Circulating Bearing Currents
Typically, as the motor frame size increases to greater than 100 HP, another type of bearing current can occur, circulating bearing currents. These currents circulate from one end of the motor to the other via the rotor, stator, and bearings. Induced by the inductive coupling of ground current, circulating bearing currents have been well researched and analyzed in technical literatures[1, 4, 9]. In order for circulating currents to occur, there must be a voltage potential between one end of the motor and the other.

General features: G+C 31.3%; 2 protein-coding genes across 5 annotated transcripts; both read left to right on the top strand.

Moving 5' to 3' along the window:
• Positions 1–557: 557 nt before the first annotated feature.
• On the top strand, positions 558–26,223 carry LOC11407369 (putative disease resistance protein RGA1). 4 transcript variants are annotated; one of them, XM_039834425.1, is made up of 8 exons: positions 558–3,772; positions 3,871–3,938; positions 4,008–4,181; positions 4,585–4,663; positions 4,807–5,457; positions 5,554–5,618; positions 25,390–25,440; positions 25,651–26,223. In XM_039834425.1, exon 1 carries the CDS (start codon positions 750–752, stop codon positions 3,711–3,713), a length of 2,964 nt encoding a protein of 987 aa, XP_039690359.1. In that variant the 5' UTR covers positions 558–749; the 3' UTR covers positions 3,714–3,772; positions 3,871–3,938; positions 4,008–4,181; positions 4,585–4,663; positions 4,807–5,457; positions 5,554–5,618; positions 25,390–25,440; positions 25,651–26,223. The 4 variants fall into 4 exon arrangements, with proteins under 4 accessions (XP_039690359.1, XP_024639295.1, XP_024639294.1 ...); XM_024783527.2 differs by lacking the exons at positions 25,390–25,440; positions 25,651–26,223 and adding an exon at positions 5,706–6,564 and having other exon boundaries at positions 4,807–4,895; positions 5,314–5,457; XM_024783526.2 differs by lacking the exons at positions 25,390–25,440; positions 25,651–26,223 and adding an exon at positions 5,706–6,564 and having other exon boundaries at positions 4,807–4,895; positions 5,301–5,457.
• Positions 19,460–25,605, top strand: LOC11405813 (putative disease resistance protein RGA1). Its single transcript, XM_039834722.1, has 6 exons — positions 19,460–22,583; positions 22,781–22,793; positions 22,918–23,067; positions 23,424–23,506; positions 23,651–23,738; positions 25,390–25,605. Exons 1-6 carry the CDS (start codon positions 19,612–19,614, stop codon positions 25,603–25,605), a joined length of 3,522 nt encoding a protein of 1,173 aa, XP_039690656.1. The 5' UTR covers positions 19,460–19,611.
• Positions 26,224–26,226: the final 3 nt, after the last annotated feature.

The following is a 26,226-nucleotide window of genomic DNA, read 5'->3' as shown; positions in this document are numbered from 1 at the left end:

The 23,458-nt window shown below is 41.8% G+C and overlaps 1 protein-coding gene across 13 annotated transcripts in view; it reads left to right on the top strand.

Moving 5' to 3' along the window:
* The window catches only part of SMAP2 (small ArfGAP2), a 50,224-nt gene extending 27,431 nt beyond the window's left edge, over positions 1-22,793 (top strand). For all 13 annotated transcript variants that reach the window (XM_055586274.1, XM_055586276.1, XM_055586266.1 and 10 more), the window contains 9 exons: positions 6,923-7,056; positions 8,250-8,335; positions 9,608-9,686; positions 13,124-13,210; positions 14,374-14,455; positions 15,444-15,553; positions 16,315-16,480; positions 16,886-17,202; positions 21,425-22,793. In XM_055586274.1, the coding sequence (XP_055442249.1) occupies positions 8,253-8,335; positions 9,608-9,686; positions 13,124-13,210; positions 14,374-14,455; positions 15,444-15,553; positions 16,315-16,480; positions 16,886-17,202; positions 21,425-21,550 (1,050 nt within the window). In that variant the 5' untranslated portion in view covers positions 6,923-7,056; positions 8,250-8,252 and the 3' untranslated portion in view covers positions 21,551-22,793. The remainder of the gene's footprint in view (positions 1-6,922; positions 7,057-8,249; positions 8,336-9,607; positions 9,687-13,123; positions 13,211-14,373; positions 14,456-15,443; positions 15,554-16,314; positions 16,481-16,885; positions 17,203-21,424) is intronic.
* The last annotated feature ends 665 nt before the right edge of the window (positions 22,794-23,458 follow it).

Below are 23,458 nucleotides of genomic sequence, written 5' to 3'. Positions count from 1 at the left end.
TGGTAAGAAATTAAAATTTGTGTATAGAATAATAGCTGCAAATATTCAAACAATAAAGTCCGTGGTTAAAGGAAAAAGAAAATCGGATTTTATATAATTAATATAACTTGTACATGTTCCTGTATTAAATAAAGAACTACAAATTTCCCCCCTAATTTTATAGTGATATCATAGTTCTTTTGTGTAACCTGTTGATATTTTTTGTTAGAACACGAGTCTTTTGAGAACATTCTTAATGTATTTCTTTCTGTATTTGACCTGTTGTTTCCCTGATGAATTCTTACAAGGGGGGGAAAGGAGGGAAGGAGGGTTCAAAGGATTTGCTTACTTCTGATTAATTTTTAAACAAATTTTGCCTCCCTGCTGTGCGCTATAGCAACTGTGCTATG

Circulating bearing currents are governed by the inductance of the motor and induced by a circumferential flux, which is excited by high frequency (HF) common mode current[4]. The common mode current enters the motor via the stator windings and leaves through the grounding connections of the motor to the drive. Detailed analysis of this process can also be found in technical literatures [1, 4, 9]. Lenz’s law states that the voltage potential (ΔV) from one end of the motor to the other end of the motor is governed by the following equation:
ΔV = L dicom/dt           (2)
where, icom is the common mode current, and L is the total inductance of the ground current path through the stator lamination. Therefore, circulating bearing currents can be minimized by reducing common mode current fluctuations.

Figure 1.  Proposed use of CMC to minimize bearing currents [10]

Figure 1. Proposed use of CMC to minimize bearing currents [10]